TO be Let, and entered upon Lady-Day next: MARTON HALL, in the Parish of Middle, in the County of Salop; being an exceeding good House, fit for the Reception of a Gentleman’s Family, with a good walled Garden, Dovehouse, and convenient Outbuildings thereunto belonging, and about 29 Acres of good Arable, Meadow, and Pasture, now in the Occupation of John Farmer, Gent.—Marton is pleasantly situated, within 8 miles of Shrewsbury and Ellesmere, and about 5 from Wem, and there is a good Fishery belonging to it.
For further Particulars apply to the Rev. Mr. Hughes, Vicar of Loppington, in the said County, or Mr. Roberts, Attorney at Law, in Loppington aforesaid.
I suspect that Richard and Jane Atcherley’s eldest son, also named Richard, returned to Marton Hall when he reached the age of 21 in 1784. (He may have abandoned his apprenticeship with Messrs Widdens, Potts & Leake, attorneys, at that point: see The life and crimes of Thomas Atcherley.) Richard wed Elizabeth Edwards in 1792, but no children resulted from this marriage. With no male heirs to continue the Atcherley line at Marton, Richard devised his estate to his nephew David Francis Jones, on condition that David changed his surname to Atcherley. David complied with his uncle’s wishes (see Richard Atcherley and his hopes for posterity).
David Francis Atcherley, as he became by virtue of a Royal Licence, was a Sergeant at Law. It appears that he did not spend much time at Marton. His official residence was in Bedford Square, Bloomsbury, London, and this is where most of his children were born, from 1818 to 1830. He also had estates at Davenham in Cheshire (where at least one of his children was born, and where two who died in infancy were buried) and at Cymmau in Flintshire. He died at Bedford Square in 1845, the address where he and his family were enumerated when the census of 1841 was taken.
On the death of David Francis Atcherley, his lands at Marton (and elsewhere) were inherited by his eldest son, also named David Francis Atcherley. This David was recorded on the 1851 census with his mother and his sisters at Hastings in Sussex, but the family were probably taking a holiday there at the time. At Marton Hall meanwhile, the census enumerator found servants, but no head of the household. This was also the case in 1861, in which year I have not found David Francis Atcherley on the census at all.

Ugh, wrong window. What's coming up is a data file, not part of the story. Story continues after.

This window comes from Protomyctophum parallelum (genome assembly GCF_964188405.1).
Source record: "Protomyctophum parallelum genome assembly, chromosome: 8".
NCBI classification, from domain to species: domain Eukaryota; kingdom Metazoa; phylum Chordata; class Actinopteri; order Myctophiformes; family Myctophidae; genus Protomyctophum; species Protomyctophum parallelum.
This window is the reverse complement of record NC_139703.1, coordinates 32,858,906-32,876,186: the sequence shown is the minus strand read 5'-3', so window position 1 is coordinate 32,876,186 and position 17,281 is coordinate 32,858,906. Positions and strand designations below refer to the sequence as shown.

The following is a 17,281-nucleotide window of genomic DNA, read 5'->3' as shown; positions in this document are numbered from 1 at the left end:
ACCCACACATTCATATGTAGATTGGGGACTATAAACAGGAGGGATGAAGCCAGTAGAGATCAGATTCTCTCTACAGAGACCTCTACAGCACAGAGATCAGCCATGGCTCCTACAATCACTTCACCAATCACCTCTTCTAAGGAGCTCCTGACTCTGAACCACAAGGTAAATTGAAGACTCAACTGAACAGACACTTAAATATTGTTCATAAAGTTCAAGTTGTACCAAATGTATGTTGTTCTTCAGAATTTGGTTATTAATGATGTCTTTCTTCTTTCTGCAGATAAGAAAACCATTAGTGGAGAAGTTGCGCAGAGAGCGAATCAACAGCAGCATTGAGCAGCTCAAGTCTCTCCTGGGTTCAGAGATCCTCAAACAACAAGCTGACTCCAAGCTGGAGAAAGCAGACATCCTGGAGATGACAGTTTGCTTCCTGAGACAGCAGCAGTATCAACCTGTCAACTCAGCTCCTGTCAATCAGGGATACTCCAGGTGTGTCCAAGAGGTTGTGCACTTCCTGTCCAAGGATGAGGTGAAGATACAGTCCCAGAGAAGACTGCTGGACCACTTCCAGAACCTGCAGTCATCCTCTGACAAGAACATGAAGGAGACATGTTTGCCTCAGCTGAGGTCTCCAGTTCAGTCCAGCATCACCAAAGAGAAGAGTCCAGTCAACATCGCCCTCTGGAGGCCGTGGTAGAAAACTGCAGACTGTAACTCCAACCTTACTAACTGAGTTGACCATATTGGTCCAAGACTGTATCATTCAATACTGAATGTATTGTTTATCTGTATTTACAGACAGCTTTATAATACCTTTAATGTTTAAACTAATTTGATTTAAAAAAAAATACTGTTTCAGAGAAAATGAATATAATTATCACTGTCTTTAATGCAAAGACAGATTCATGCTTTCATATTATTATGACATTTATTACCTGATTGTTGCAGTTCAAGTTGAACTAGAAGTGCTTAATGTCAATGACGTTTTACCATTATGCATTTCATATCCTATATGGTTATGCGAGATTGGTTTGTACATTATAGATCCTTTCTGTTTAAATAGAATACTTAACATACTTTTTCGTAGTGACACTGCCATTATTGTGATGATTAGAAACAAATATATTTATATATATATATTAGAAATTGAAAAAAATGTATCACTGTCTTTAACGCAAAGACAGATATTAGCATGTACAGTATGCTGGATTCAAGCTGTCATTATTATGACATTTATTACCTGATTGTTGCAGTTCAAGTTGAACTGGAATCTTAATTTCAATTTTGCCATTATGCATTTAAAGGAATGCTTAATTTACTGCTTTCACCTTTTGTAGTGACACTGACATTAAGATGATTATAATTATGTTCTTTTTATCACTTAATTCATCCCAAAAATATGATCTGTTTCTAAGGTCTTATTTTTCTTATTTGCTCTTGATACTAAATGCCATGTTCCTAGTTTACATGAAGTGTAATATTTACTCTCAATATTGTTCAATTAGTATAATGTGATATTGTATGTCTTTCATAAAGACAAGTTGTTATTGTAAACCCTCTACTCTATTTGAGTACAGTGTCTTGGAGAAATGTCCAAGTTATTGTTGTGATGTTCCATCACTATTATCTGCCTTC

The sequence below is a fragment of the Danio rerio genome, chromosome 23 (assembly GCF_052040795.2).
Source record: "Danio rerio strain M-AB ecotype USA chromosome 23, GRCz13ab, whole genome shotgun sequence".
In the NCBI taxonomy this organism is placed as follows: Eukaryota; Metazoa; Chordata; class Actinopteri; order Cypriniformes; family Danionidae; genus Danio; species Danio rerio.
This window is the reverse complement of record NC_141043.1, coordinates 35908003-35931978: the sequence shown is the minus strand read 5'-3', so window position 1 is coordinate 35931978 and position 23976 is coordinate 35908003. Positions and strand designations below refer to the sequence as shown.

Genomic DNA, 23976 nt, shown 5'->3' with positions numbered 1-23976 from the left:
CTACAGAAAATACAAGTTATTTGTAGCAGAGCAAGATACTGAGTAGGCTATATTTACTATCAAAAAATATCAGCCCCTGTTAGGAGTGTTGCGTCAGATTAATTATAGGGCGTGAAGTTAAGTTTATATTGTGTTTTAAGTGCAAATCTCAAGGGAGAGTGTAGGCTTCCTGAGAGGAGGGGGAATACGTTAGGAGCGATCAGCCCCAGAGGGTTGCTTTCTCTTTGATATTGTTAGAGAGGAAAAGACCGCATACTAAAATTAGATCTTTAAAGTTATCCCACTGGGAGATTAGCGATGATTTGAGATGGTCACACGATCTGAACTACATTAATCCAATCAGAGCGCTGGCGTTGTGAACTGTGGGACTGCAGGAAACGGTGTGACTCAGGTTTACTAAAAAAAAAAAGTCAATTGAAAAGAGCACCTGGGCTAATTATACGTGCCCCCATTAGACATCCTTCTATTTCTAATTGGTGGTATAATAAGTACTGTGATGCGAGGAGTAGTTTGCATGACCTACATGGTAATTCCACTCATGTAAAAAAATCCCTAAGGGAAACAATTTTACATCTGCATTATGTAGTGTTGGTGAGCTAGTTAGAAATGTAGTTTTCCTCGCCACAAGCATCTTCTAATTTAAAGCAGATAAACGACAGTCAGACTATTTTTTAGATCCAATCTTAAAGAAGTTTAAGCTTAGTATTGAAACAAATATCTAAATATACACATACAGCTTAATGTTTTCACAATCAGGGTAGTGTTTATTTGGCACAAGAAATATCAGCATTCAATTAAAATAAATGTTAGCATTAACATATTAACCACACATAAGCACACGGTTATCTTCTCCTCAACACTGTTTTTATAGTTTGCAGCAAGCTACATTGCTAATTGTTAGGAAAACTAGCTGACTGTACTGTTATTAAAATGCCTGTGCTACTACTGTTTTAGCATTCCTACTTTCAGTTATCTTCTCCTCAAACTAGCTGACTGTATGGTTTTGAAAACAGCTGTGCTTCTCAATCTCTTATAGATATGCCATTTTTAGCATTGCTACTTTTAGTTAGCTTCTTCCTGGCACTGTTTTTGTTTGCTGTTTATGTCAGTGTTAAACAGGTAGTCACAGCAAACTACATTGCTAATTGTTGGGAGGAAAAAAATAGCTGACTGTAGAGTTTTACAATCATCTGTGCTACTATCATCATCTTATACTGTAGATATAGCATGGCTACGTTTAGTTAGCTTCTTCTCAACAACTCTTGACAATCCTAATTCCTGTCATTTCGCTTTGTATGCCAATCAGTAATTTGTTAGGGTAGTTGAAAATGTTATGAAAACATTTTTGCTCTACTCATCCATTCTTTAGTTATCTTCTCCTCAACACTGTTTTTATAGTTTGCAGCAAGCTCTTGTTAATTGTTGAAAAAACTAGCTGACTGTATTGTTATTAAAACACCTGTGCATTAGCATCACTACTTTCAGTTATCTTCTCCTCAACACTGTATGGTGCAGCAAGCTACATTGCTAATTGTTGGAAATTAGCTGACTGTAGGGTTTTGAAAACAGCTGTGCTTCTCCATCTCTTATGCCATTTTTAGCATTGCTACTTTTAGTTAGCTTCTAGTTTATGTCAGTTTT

Despite his no-show at Marton on the censuses, I believe that Marton Hall was nonetheless David Francis Atcherley’s official residence from the latter half of the 1840s. “David Francis Atcherley, Esq., of Marton Hall” was “sworn upon the commission of the peace of Salop” in 1851, he was made a Deputy Lieutenant of Shropshire in 1855, and he was a Cornet in the North Salopian Regiment of Yeomanry Cavalry from 1857 to 1859. All of these appointments point towards David being resident in Shropshire.
Plan of Marton Hall and grounds, based on Ordnance Survey Six Inch map XXVII N E, published 1884.
Marton Hall’s heyday, its ‘golden years’ if you like, followed David Francis Atcherley’s marriage to Caroline Frances Amherst Stacey in 1866 (see Bride and Joy: Celebrating an Atcherley marriage). The following news report, from the Wrexham Advertiser of 18 November 1871, gives not only a taste of the social activities in which Mr and Mrs Atcherley engaged, but also an indication of the size of Marton Hall’s drawing room:
Amateur Operas.—The rare and almost unprecedented attempt to give Italian opera in a private drawing-room, with all the performers strictly amateurs, has been successfully achieved in Shropshire by Mr and Mrs Atcherly, of Marton Hall. A theatre, with appropriate scenery, was fitted up in the spacious drawing-room, and the audience consisted of nearly two hundred of the leading families of the neighbourhood. …
When David Francis Atcherley died in 1887, Marton hall passed not to his daughter Rosamond, but to his nephew Francis Robinson Hartland Atcherley. Francis lived at Marton for nearly two years, but on his marriage in 1889 he set up home in the nearby parish of West Felton. Although the Marton estate remained in Atcherley ownership for some years afterwards, it was never again occupied by the family.
By 1891, David Gaussen, J.P. and his family had taken up residence at Marton Hall. They made way for George G Lancaster and his family in the mid 1890s. A document survives from that time which is, to my knowledge, unique: a room by room “List of Fixtures etc at Marton Hall”, which is dated December 1896. The following rooms on the list were, I presume, all on the ground floor: Old Front Hall, Dining Room, Oak Room, Study, Large Vestibule, Drawing Room, Offices, Housekeeper’s Room, Scullery, Kitchen, and, in the “Wing Building”, room No. 1, the Middle Room, and the End Room.